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“Us ladies, the ladies of America, ladies' apparel," and so

If a woman of culture and refinement-in short, a lady—is compelled from any cause soever to work in a store, she is quite content to be called a sales-woman; not so, however, with your young woman who, being in a store, is in a better position than ever before. She-Heaven bless her !seethes with indignation if she is not called a saleslady.

Lady is often the proper term to use, and then it would be very improper to use any other term ; but it is very certain that the terms lady and gentleman are least used by those persons who are most worthy of being designated by them. With a nice discrimination worthy of special notice, one of our daily papers recently said: “Miss Jennie Halstead, daughter of the proprietor of the Cincinnati Commercial, is one of the most brilliant young women in Ohio."

In a late number of the London Queen was the following: “The terms ladies and gentlemen become in themselves vulgarisms when misapplied, and the improper application of the wrong term at the wrong time makes all the difference in the world to ears polite. Thus, calling a man a gentleman when he should be called a man, or speaking of a man as a man when he should be spoken of as a geneman; or alluding to a lady as a woman when she should 'luded to as a lady, or speaking of a woman as a lady be should properly be termed a woman. Tact and the fitness of things decide these points, there # rule to go upon to determine when a man is he is a gentleman; and, although he is far me one than the other, he does not thereby of a gentleman. In common parlance, a a to a man, and never a gentleman; to a inally a man and occasionally a gentle.

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man ; but a man would far oftener term a woman a woman than he would term her a lady. When a man makes use of an adjective in speaking of a lady, he almost invariably calls her a woman. Thus he would say, 'I met a rather agreeable woman at dinner last night'; but he would not say, 'I met an agreeable lady'; but he might say, 'A lady, a friend of mine, told me,' etc., when he would not say, “A woman, a friend of mine, told me,' etc. Again, a man would say, 'Which of the ladies did you take in to dinner?' He would certainly not say, 'Which of the women,' etc.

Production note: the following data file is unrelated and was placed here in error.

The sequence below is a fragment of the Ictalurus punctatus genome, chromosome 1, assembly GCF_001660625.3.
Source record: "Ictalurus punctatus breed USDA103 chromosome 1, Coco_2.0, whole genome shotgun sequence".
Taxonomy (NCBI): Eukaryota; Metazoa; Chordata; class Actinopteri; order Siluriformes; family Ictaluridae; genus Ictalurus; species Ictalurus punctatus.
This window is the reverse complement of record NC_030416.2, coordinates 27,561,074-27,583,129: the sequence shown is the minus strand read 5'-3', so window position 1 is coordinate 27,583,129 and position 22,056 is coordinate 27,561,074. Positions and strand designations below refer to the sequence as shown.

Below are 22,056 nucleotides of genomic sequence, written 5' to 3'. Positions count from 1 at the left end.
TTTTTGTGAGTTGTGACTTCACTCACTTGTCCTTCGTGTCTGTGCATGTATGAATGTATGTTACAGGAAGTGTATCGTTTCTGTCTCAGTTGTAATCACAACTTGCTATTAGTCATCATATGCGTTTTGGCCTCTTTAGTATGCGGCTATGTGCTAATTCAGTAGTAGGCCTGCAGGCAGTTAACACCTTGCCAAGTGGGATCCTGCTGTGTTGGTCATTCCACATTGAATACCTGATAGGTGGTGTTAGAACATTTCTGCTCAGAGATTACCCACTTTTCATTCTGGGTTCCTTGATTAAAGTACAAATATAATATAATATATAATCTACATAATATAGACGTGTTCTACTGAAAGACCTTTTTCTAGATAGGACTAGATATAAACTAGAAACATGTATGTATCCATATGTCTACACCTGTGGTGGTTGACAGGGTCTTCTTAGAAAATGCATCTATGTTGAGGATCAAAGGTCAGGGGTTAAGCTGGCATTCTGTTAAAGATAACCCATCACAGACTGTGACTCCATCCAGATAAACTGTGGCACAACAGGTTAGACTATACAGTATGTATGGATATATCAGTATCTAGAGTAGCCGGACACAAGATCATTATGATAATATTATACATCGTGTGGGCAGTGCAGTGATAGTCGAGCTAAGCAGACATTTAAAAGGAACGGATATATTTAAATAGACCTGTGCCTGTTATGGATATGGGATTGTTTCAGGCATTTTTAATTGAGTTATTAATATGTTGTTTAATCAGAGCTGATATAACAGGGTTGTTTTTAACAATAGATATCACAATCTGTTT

Speaking of people en masse, it would be to belong to a very advanced school to refer to them in conversation as

men and women,' while it would be al but vulgar to style them ‘ladies and gentlemen,' the compromise between the two being to speak of them as ‘ladies and men. Thus a lady would say, 'I have asked two or three ladies and several men’; she would not say, 'I have asked several men and women'; neither would she say, 'I have asked several ladies and gentlemen.' And, speaking of numbers, it would be very usual to say, “There were a great many ladies, and but very few men present, or, “The ladies were in the majority, so few men l'eing present.' Again, a lady would not say, 'I expect two or three men,' but she would say, 'I expect two or three gentlemen.' When people are on ceremony with each other [one another], they might, perhaps, in speaking of a man, call him a gentleman; but, otherwise, it would be more usual to speak of him as a man. Ladies, when speaking of each other [one another), usually employ the term woman in preference to that of lady. Thus they would say, 'She is a very good-natured woman,'“What sort of a woman is she?' the term lady being entirely out of place under such circumstances. Again, the term young lady gives place as far as possible to the term girl, although

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it greatly depends upon the amount of intimacy existing as to which term is employed.”

" Let the word lady go, and let ladylikeness be cultivated and intensified under the name of woman.

Man and woman are much more sonorous, humane, and desirable terms than gentleman and lady. It may also be said that in nine cases out of ten their use is much more gentlemanly and ladylike."-N. Y. Sun, Aug. 14, 1887.

“There's one good thing about the new woman-she doesn't call herself the new lady.”—Albany Press-Knickerbocker.